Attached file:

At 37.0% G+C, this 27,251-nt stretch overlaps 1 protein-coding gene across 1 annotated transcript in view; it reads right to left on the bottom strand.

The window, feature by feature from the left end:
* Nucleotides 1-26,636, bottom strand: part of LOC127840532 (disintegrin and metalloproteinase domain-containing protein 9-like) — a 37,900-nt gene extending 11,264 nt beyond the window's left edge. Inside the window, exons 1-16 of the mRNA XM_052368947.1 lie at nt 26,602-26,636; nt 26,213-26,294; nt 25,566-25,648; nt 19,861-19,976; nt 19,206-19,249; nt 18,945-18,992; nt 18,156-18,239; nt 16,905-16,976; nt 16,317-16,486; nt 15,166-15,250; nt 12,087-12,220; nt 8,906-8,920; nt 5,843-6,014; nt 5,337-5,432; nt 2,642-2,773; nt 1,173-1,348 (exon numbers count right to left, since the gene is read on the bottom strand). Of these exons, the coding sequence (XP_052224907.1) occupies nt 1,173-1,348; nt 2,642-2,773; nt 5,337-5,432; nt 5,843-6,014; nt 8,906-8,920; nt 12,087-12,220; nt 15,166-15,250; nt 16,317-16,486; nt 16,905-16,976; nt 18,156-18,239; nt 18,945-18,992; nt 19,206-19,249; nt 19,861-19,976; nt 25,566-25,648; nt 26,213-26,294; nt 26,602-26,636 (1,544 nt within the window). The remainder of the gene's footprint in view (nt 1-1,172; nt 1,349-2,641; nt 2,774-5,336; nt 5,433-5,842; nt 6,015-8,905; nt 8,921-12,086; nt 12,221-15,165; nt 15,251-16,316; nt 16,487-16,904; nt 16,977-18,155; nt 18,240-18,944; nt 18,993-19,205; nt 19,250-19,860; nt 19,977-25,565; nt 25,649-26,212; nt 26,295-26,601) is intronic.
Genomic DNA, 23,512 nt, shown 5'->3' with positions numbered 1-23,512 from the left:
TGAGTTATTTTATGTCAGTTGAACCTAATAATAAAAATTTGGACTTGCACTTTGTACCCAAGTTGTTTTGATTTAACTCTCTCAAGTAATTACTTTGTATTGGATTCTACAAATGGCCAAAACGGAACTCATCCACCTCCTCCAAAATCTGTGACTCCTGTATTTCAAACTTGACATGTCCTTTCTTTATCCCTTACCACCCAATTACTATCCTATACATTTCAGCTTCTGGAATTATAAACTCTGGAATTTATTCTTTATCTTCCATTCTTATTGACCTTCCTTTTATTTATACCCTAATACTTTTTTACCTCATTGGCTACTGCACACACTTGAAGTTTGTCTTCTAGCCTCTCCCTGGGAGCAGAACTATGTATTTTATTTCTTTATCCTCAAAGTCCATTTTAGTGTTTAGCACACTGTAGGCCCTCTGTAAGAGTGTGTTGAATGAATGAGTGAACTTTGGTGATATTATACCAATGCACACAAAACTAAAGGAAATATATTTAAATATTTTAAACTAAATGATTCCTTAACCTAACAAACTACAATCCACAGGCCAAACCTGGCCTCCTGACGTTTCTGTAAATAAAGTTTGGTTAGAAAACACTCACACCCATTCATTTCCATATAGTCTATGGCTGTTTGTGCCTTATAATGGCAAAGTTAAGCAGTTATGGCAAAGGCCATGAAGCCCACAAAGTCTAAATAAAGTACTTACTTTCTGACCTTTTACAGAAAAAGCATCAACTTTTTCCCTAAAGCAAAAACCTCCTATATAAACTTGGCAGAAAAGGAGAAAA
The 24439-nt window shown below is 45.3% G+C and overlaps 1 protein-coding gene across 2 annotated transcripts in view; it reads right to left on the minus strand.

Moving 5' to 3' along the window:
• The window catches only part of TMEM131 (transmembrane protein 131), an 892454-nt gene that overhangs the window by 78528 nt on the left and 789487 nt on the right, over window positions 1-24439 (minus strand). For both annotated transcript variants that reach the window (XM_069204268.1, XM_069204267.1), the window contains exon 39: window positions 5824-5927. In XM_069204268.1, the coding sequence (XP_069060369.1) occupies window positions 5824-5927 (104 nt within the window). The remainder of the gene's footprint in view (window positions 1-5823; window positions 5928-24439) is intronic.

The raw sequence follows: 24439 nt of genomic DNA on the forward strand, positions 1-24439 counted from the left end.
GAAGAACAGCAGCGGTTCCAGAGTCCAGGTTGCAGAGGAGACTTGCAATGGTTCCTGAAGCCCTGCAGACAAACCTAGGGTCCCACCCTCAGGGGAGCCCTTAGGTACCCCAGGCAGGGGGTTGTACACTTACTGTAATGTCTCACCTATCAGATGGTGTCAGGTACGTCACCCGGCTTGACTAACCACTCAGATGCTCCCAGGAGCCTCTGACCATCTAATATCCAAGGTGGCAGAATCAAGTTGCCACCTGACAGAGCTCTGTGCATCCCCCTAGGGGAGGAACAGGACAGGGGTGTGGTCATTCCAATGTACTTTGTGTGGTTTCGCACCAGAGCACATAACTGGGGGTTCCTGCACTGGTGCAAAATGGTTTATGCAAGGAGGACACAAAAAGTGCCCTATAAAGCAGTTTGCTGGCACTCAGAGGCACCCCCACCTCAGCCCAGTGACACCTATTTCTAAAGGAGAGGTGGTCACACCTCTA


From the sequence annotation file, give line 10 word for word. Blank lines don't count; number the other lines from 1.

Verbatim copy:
GAAGAACAGCAGCGGTTCCAGAGTCCAGGTTGCAGAGGAGACTTGCAATGGTTCCTGAAGCCCTGCAGACAAACCTAGGGTCCCACCCTCAGGGGAGCCCTTAGGTACCCCAGGCAGGGGGTTGTACACTTACTGTAATGTCTCACCTATCAGATGGTGTCAGGTACGTCACCCGGCTTGACTAACCACTCAGATGCTCCCAGGAGCCTCTGACCATCTAATATCCAAGGTGGCAGAATCAAGTTGCCACCTGACAGAGCTCTGTGCATCCCCCTAGGGGAGGAACAGGACAGGGGTGTGGTCATTCCAATGTACTTTGTGTGGTTTCGCACCAGAGCACATAACTGGGGGTTCCTGCACTGGTGCAAAATGGTTTATGCAAGGAGGACACAAAAAGTGCCCTATAAAGCAGTTTGCTGGCACTCAGAGGCACCCCCACCTCAGCCCAGTGACACCTATTTCTAAAGGAGAGGTGGTCACACCTCTA